US video artist
Interview: 10 questions
1. Tell me something about your life and the educational background
I grew up in Israel, and there, when you are 18 years old, you must go to the military for three years. I spent my time in the military in the air force, making training films. I studied film in high school before that, but those three years were fantastic because I had an Avid and some great (at the time) DV cameras all to myself, so I had a chance to really get strong at editing. Afterwards I moved to New York and got a job at TimeLine Video, a company that makes mainly high-end corporate films for big clients. After two years I thought, “I have to move to L.A if I want to get into feature films,” so I moved to Los Angeles and got a job as an assistant editor on features with an excellent editor named Alain Jakubowicz, and after a while I started editing features myself. Because I was so lucky to get a job quickly when I moved to the United States, I decided not to go to film school, because I was already working in the industry and I really had no money for film school anyway. I am very glad I didn’t go, because the experience of working is the most important experience you can get.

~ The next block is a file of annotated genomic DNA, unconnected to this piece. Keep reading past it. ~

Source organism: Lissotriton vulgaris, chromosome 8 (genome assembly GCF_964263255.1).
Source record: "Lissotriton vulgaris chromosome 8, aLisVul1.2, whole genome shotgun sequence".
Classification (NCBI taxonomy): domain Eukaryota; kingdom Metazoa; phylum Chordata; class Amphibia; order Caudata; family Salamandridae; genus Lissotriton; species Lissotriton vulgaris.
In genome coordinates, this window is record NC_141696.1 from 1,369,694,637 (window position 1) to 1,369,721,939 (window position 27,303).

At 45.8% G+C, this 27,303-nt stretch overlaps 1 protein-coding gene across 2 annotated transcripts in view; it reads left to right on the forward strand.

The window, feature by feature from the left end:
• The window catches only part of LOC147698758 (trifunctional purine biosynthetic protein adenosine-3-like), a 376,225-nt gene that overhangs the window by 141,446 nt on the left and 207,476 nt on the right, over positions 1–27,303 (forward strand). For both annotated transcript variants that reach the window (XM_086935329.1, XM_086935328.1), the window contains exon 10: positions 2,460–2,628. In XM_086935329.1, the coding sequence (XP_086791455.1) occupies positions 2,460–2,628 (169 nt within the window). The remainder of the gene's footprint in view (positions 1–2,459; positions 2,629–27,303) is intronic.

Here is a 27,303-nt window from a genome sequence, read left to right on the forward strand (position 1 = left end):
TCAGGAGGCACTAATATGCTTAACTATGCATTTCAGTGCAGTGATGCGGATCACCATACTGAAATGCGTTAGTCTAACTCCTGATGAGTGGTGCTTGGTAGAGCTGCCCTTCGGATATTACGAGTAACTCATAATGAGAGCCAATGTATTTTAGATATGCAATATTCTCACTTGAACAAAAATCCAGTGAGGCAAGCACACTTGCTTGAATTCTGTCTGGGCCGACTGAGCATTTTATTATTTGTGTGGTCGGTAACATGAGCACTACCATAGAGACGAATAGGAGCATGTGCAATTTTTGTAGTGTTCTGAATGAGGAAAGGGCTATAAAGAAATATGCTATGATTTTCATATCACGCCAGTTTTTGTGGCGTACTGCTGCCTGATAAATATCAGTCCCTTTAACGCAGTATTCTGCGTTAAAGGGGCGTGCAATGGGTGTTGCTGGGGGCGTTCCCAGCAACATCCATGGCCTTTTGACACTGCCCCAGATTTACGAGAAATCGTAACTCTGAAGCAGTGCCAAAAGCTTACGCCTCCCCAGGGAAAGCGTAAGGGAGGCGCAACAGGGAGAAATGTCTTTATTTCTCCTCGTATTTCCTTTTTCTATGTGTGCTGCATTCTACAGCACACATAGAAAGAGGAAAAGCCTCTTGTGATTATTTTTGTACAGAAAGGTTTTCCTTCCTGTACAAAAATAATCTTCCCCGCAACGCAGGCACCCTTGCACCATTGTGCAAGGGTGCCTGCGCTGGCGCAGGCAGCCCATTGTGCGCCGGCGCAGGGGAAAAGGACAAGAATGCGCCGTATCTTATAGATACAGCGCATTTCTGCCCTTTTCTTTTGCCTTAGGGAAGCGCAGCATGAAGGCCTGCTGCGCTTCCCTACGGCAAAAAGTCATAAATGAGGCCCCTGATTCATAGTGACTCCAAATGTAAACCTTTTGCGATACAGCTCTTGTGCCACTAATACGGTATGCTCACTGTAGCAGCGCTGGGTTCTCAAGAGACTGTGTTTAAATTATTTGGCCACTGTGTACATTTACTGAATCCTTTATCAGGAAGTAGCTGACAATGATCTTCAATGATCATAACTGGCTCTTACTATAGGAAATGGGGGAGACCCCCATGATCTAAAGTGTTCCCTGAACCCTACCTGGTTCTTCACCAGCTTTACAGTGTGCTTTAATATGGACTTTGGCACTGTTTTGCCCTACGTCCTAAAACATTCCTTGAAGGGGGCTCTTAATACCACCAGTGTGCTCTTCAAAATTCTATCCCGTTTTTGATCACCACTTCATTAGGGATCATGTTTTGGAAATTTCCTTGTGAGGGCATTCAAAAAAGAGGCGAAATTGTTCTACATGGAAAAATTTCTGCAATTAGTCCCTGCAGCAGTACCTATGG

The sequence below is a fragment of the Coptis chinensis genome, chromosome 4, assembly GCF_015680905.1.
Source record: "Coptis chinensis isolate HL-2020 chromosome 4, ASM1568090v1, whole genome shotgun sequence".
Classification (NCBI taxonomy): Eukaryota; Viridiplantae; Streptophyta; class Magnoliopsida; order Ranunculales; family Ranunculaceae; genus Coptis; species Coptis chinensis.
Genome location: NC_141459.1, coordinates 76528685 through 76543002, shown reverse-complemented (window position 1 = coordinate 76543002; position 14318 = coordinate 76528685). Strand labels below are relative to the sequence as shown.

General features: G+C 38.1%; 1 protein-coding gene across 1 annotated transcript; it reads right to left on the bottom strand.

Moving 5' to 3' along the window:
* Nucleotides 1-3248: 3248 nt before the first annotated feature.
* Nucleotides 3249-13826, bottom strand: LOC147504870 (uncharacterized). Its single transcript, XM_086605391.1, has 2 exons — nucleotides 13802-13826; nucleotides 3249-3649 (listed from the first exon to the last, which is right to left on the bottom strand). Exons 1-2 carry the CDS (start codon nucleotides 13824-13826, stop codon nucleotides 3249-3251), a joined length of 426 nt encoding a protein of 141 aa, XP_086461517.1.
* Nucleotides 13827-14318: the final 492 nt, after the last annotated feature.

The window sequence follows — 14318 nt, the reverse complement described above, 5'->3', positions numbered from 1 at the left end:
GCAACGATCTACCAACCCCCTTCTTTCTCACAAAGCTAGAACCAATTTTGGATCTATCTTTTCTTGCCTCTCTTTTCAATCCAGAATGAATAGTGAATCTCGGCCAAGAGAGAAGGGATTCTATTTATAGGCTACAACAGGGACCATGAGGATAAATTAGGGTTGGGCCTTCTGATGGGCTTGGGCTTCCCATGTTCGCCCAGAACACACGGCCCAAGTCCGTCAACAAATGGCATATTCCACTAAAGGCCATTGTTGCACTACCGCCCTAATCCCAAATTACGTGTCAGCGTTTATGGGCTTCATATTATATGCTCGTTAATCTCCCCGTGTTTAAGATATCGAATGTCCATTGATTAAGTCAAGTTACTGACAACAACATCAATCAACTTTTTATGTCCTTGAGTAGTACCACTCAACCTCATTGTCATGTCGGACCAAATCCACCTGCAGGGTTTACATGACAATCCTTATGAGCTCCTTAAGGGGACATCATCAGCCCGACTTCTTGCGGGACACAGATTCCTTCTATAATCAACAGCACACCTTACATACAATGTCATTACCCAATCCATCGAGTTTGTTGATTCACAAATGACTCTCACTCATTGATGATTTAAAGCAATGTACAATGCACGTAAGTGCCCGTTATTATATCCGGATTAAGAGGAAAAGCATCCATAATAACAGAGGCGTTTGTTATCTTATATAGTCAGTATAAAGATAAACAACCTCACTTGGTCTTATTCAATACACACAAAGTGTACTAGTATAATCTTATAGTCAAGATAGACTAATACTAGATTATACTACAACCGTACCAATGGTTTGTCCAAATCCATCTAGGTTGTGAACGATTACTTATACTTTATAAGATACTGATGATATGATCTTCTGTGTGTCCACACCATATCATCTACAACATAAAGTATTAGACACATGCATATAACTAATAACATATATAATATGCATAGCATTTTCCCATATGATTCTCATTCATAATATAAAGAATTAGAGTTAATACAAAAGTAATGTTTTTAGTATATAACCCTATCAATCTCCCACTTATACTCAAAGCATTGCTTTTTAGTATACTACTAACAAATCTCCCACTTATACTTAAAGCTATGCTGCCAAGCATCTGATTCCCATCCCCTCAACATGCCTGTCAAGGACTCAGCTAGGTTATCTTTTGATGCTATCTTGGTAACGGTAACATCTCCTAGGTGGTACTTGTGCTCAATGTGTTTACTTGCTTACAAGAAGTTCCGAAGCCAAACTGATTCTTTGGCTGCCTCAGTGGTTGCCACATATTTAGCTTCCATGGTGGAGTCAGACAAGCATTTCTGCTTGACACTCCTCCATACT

2. When, how and why started you filming?
I started filming in high school, when I realized I wanted to be a filmmaker. A new filmmaking/media program started in my high school and I devoted all my time to that program (and skipped other classes as much as I could without failing them – mostly.) The simple answer is that I love movies. I never knew I wanted to get into making them until I made a little “animation” video of a transformer transforming with a little hi-8 video camera when I was 15. And I thought, “this is fantastic!”
3. What kind of subjects have your films?
I like to go into the surreal world of people’s minds, but always rooted in emotion. Fantasy when it’s projected from the characters’ emotional states and ideas.
I am an editor so I tend to think musically and rhythmically about films. It is important for me that they move all the time and keep you engaged. I love slow films but am afraid of making them. People’s fears are an important subject for me, I find that I write about that a lot, sometimes without noticing.
4. How do you develop your films, do you follow certain principles, styles etc?